Just over a week ago I managed to spend a day in Amsterdam, having extended my stay at the inaugural European eCommerce Forum (of which, more anon).
After what seemed like weeks of rain and hail the Saturday was a glorious, warm Spring day.
Ian Worley had spoken at the conference – a really good session on ethnographic research aka watching your customers and responding to their needs – and he’d stayed over too. We therefore hit the streets for a 7-hour walk, with the focus on architecture (as you’d expect, given that Ian’s an architect by training and Amsterdam is a design/architecture dream city: dense, varied, compact and photogenic). I was still suffering from my “all manhole covers are ART” affliction, so spent most of my time peering floor-wards or fiddling with the exposure control to try and capture the first feeling of hot, bright sun on these winter-wearied eyes.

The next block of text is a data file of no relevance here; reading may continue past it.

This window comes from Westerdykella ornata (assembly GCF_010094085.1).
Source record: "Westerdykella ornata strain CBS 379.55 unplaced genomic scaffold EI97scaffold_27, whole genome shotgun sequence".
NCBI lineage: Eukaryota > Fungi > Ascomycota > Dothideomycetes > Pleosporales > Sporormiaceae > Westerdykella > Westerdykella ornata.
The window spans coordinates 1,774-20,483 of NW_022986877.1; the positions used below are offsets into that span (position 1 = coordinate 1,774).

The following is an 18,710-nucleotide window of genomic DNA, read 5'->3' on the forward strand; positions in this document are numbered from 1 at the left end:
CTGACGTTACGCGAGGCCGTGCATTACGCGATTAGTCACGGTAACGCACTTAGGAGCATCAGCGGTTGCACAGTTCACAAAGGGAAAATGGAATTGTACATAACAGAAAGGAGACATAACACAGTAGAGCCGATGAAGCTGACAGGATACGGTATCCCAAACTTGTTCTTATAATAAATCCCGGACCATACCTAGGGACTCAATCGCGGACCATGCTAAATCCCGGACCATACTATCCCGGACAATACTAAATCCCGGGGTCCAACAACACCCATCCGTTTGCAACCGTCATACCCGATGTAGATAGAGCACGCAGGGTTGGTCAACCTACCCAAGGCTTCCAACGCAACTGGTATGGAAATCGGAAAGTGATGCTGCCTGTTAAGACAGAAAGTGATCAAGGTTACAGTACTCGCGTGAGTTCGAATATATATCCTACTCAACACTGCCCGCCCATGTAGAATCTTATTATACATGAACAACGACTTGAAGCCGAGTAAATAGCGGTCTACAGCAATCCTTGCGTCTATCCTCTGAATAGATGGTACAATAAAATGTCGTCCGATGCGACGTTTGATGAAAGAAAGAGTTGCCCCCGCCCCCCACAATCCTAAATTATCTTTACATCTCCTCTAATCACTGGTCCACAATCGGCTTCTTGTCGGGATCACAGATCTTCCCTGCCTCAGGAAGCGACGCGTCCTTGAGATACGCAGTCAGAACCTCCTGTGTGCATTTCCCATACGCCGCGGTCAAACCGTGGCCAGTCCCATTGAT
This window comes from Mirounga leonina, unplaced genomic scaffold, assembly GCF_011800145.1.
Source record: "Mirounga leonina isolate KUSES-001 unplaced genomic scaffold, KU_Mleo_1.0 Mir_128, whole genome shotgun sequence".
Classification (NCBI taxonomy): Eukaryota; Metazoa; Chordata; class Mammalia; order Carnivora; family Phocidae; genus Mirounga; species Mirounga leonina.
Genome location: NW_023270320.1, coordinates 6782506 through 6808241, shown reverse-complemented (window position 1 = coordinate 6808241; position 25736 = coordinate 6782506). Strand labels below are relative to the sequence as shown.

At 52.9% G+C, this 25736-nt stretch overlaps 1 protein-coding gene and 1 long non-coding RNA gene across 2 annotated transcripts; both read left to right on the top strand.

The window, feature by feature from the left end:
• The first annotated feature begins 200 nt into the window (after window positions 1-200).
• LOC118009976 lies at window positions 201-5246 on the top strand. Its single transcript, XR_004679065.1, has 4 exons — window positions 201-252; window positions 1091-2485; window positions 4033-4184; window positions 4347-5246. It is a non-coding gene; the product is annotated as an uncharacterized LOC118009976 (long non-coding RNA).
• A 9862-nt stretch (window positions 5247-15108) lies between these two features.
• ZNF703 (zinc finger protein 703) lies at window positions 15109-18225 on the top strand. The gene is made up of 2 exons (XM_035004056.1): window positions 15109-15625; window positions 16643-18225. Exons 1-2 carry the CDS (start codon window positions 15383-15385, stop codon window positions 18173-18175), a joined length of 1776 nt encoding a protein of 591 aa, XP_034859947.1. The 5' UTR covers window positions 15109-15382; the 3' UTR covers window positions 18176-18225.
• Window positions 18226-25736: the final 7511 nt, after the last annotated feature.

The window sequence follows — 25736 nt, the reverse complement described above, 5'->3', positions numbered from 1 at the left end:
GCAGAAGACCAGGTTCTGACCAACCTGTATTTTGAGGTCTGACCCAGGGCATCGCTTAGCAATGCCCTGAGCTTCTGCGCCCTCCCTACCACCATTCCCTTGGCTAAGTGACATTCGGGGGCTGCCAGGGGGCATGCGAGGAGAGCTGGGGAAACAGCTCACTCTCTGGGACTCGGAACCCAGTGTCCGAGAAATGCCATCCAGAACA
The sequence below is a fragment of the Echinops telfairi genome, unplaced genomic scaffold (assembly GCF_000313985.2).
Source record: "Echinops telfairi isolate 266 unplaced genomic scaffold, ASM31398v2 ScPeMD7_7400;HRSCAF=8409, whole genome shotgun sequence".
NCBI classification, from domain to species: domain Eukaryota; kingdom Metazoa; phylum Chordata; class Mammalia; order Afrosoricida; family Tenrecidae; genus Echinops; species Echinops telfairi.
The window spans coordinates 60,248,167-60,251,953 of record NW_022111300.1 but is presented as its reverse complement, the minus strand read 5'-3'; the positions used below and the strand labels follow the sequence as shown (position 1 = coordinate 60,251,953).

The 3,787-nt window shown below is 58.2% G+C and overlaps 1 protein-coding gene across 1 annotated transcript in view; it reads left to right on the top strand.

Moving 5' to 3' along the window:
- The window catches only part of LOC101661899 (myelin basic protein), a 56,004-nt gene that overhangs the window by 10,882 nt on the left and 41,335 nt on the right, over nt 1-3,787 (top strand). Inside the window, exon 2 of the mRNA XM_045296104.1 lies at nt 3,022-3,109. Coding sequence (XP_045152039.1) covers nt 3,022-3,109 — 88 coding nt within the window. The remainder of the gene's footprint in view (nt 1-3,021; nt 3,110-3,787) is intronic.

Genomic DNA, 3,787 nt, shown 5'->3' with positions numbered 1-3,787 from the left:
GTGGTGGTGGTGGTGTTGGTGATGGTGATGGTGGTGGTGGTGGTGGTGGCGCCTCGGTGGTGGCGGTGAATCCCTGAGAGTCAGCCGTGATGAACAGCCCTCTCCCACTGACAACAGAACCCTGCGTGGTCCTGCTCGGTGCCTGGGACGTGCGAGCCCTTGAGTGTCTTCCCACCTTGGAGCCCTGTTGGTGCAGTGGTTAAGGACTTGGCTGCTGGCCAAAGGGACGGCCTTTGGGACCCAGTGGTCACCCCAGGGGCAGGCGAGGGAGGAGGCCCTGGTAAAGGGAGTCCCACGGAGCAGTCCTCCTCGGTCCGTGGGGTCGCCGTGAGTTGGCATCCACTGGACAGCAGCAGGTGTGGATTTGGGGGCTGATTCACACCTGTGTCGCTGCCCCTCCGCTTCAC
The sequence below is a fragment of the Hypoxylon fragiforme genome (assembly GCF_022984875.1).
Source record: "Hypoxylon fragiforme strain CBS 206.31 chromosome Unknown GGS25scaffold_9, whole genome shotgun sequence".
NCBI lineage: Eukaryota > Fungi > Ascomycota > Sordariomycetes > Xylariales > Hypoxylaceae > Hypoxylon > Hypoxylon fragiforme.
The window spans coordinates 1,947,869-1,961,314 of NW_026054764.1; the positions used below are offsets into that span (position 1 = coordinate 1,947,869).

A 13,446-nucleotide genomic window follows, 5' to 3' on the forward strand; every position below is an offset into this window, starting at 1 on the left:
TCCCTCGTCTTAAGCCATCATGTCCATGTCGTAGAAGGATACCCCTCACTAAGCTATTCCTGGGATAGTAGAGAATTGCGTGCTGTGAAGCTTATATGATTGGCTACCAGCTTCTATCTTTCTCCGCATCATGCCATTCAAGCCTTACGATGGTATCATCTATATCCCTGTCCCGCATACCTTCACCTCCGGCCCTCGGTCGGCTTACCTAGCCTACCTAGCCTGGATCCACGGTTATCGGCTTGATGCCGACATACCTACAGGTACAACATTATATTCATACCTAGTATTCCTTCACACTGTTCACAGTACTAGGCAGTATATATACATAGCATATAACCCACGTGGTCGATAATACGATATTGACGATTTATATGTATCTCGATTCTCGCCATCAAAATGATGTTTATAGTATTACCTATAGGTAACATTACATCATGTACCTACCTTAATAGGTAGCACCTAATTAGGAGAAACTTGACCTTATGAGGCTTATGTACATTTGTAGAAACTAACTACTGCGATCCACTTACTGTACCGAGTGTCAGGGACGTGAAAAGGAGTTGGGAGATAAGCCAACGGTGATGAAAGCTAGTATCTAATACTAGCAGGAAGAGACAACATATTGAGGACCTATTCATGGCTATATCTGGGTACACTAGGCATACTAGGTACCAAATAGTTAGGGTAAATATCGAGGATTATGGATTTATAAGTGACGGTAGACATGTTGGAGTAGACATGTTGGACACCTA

Conversation went from the Founding Fathers and their true intentions, to London Mayoral campaigns, raising kids, ecommerce, gadgets and bbq techniques – interrupted only by cravings for beer and peering at maps.
Amsterdam must surely be one of the most civilised and livable capital city centres in the world.
A discovery on this visit was the FOAM photo gallery. What a wonderful place. A lateral conversion over four floors, facing onto the canal, garden gallery, compact but selective bookshop plus print sales. Saw a great exhibition by Daniel and Geo Fuchs on “Secret Rooms” of the STASI. Jessica Dimmock’s “The Ninth Floor” [book] was a moving and rounded documentary of drug users in New York, taken with integrity and a rounded engagement with her subjects. It avoided most of the sunday-supplement heroine chic images and the exhibition ended – as she describes in the accompanying text – as she lost documentary objectivity at the plight of her (now) friends. Thought-provoking, and a reminder both of the power of photography and the value of a good showing space.